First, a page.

Find your fleeting happiness

David Soler

Happiness is one of those entities full of paradoxes. Actually, the term “Paradox of Happiness” was first coined by philosopher Henry Sidgwick.

Think of it: If you search for it, you can’t find it. If you have it, you can’t describe it, and of course if you find it, hide it, because others will try to steal or destroy it.

But why in America is being happy so taboo? I was amazed when I discovered that some local radio commentators blame the United States’ sluggish economy on “people being too happy.”

Remember Patch Adams’ Dean Walcott criticizing Robin Williams’ character for being “too happy” in the eponymous movie? The problem is, Walcott and the radio hosts are partially right. What would happen if everybody were happy? There wouldn’t be a reason to work or a need to think. It would be an incentive-less society.

For a country to succeed, it needs a few million unhappy people – depressed, disillusioned, envious and haunted with lots of problems. These are the kind of people who discover things, wage wars and make the world move. Admit it: You wouldn’t work so hard and tirelessly without that 30K in credit card debt, would you?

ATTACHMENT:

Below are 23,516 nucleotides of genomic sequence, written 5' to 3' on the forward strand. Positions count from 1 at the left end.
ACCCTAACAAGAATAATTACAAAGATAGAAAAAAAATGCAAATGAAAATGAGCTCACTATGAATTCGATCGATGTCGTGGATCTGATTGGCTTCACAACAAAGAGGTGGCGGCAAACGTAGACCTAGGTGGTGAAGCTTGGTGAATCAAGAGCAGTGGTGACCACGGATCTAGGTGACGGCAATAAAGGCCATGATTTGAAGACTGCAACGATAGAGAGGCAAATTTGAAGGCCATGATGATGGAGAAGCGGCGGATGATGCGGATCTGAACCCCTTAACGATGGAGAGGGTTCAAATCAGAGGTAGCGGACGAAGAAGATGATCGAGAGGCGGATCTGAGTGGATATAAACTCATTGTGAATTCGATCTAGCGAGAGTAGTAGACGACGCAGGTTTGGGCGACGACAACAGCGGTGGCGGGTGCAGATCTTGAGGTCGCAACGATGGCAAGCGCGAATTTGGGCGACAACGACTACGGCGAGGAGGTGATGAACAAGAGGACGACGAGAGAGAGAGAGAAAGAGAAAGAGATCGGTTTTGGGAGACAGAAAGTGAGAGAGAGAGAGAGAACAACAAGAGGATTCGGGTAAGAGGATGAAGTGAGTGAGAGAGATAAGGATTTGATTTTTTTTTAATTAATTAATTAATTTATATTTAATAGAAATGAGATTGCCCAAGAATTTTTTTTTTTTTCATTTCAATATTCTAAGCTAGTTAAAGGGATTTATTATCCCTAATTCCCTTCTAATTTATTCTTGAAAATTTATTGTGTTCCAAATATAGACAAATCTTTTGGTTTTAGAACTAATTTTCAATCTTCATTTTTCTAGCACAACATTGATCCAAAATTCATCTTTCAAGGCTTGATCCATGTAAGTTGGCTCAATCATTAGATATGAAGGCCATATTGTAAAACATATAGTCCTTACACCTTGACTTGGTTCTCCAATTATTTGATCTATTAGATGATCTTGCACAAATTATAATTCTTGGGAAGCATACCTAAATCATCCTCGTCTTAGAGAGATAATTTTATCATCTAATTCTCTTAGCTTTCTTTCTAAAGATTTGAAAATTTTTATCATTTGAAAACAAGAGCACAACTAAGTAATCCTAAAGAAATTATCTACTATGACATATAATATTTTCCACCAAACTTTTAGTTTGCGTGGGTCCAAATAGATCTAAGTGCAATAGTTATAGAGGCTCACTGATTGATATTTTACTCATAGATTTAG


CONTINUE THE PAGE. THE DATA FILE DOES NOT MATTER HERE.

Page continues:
But, despite this sword of Damocles hanging over our heads 24/7, can we, the banal citizens of mortality still get a precious taste of that elusive entity of happiness from time to time? The answer is a big yes but a small how. Take this for example: Three days ago, a meaningless piece of electronic technology delivered it to me. No, it was not by a Matrix-style induced happiness state, just a simple jump-drive, one of those little devices you can get at Best Buy for 30 bucks.

The happiness I’m talking about was so quick that I’m inclined to call it “Jump-drive Happiness.” The bad news is the get-happy-quick tip I’m going to show you has to be genuine, so after reading it, you won’t be able to reproduce it unless spontaneously triggered. A real bummer for which you can thank the so-called Happiness Paradox mentioned above.

Ready? Here it goes: Have you ever experienced losing something extremely valuable, then finding it a short time later? You know, that feeling of promised redemption, swearing to yourself, “I will take this or that other precaution. I promise!” and then the self-deceiving, “I can find it, I can.”?

This situation happened to me when I lost my jump-drive without having an up-to-date backup of my Ph.D. data on it. I told myself: “You’ll never learn,” and “You deserve it,” with “Please, let me find it” in between. I walked around campus, re-checking all the places I suspected I could have lost it: the toilet, the lost and found department, the dining room, my fridge. All were useless. Pointless.

“Come on! This is the third one I’ve lost in a year!” Again, disappeared without a trace.

I was nearly going to give up, when my eyes identified its shape over some books in the lab. Eureka! Too good to be true, but I’d found it – not just the drive, but happiness.

There it was – that feeling, that liberation. It was short-lived, but real!

David Soler is a biomedical sciences graduate and a columnist for the Summer Kent Stater. Contact him at [email protected].